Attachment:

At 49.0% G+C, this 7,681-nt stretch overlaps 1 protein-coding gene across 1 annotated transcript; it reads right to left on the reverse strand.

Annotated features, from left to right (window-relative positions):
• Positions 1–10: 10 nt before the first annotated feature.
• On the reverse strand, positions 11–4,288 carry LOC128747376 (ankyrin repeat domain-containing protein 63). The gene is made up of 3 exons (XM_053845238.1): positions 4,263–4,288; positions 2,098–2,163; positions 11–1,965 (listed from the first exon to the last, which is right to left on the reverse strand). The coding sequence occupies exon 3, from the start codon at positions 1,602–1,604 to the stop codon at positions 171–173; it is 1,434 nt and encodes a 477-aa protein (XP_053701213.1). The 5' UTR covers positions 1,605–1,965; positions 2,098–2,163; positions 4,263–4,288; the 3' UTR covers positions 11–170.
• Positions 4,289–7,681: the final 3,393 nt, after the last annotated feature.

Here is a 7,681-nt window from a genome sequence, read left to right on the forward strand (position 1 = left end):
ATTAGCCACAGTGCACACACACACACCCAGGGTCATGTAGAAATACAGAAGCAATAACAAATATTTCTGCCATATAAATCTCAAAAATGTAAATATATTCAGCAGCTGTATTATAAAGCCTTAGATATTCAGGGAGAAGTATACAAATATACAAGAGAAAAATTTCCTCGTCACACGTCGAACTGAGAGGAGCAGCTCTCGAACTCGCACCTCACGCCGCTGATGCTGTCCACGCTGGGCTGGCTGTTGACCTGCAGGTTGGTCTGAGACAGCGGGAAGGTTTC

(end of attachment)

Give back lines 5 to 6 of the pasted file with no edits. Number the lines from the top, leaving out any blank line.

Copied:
• Positions 4,289–7,681: the final 3,393 nt, after the last annotated feature.

Here is a 7,681-nt window from a genome sequence, read left to right on the forward strand (position 1 = left end):